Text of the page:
A study by the University of Basel discovered there’s some truth to the cliched belief that men and women process their feelings differently. Maybe John Gray was on to something? The study, which will be published in the Journal of Neuroscience, “focused on determining the gender-dependent relationship between emotions, memory performance and brain activity.” The results show that women find intense imagery more emotionally stimulating than men, and are more likely to remember those images. Keep reading »
The past week has been kinda a bummer for me, and I’ve hit the point where I’ll search for a little happiness just about anywhere. When I saw that someone had asked the Reddit community “What is the best feeling in the world?”, I clicked expecting to see a mix of classics (like peeling the protective plastic off of new gadgets) and the obvious sexual things (which, of course, were there).
What I didn’t expect was to have my heart basically melt out of my body by one user’s completely spot-on list of 86 absolutely perfect pleasures. Read them all on College Candy…
Guess what? I didn’t win the New York Lotto AGAIN. For some reason, my family is fascinated with the Lotto. Not Vegas style gambling, just your average convenience store lottery. Since my early childhood, I remember them purchasing tickets but never winning anything significant. As an adult, I find myself getting sucked in. I know the chances of winning are less than slim, but whenever I attempt to resist, someone says, “You’ve got to be in it to win it.”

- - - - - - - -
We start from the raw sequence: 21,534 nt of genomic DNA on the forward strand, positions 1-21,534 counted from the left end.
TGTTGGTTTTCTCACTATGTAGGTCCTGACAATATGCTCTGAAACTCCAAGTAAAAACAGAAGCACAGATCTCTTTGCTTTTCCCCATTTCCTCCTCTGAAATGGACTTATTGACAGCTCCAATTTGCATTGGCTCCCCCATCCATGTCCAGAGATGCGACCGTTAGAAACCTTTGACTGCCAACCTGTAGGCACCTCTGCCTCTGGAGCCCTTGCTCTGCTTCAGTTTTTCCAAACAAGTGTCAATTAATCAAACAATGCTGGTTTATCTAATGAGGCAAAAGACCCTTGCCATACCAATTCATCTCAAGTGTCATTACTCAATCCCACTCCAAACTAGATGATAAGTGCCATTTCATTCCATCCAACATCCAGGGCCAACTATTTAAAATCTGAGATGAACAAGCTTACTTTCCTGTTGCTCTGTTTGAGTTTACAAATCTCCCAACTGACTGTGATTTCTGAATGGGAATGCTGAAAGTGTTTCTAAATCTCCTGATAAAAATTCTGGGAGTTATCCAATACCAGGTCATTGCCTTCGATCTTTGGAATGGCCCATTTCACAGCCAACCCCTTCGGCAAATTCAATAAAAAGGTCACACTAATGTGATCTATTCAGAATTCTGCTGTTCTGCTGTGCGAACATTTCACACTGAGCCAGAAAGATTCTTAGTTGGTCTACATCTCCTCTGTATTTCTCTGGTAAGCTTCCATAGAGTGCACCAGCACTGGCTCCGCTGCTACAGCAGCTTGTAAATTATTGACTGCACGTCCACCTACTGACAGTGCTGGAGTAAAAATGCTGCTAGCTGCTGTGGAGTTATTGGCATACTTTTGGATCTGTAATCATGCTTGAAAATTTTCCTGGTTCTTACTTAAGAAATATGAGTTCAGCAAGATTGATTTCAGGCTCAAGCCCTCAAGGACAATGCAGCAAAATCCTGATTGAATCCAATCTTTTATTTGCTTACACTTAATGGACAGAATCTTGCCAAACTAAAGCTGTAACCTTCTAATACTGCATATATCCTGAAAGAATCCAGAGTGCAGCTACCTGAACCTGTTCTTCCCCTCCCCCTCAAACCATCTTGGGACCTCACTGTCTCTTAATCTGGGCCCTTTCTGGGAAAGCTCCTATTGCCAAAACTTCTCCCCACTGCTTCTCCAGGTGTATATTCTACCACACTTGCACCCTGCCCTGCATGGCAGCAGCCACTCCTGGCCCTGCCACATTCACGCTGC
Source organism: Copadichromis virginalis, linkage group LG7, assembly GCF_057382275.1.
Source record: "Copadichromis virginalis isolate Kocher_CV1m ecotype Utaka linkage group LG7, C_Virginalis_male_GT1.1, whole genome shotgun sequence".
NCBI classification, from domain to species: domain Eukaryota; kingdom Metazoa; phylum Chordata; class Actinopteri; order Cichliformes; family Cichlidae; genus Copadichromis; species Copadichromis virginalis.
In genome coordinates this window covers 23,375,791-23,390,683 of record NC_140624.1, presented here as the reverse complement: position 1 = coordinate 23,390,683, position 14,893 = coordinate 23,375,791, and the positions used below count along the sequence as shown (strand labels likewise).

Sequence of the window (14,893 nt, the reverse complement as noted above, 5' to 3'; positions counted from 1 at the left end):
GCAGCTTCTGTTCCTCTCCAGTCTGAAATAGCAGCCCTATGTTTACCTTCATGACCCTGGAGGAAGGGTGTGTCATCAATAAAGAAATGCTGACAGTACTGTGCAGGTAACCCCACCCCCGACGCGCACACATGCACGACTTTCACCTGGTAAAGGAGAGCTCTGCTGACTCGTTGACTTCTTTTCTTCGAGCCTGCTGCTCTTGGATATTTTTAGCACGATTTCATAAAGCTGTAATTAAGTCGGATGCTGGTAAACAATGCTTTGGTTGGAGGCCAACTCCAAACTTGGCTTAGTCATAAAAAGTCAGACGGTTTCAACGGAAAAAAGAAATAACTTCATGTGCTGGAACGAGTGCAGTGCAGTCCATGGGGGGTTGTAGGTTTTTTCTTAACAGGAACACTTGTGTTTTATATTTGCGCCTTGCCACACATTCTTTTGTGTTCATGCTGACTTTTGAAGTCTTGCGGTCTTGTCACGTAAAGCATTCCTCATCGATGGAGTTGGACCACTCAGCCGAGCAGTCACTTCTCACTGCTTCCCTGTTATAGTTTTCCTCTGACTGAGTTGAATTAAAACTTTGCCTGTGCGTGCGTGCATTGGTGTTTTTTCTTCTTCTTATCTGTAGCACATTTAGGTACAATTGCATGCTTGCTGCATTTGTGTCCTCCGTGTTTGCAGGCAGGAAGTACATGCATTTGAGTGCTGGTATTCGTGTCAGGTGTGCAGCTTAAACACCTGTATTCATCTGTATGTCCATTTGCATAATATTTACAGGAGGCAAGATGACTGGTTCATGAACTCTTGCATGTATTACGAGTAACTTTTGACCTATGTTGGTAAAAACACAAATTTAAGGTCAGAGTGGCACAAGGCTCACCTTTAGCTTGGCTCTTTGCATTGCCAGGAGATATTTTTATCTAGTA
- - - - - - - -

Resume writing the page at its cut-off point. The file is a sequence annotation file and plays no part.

If you have ever purchased a Mega Millions, Powerball, Sweet Millions, or state Lotto, you have experienced the following. Keep reading »
The feelings map you see above is a visual representation of the findings from a new study published in the Proceedings of the National Academies of Sciences, which found that emotions influence our bodies in consistent, universal ways. Finnish researchers asked 701 participants in three countries to identify where they felt certain sensations while reading short stories or watching movies meant to invoke emotional responses. On a blank, computerized figurine, they were then asked to color in the areas of their body where they felt sensations became stronger (red and yellow) or weaker (blue and black) when they experienced certain emotions. The results, albeit totally subjective (no one’s face literally turned red with fear), help explain where the phrases “hot with envy,” “beaming with pride,” and “feeling blue” come from. It also makes perfect sense that disgust is felt through the digestive tract, anxiety in the chest and love in the head, heart and genitals. [The Atlantic]
Every member of The Frisky staff has cried today. It’s the equivalent of a moon circle in here. I passed around this Emotional Guidance Scale so we could all identify where we were at. If it’s possible to be in both spirals at once, I am simultaneously a number 5 upward (optimism), number 21 downward (insecurity/guilt/unworthiness). I didn’t realize I was so near the bottom. Oh well, there’s always tomorrow. That was my optimism speaking. Ugh. I think I need to eat more pastries. Where are you at today? [dgls.pls]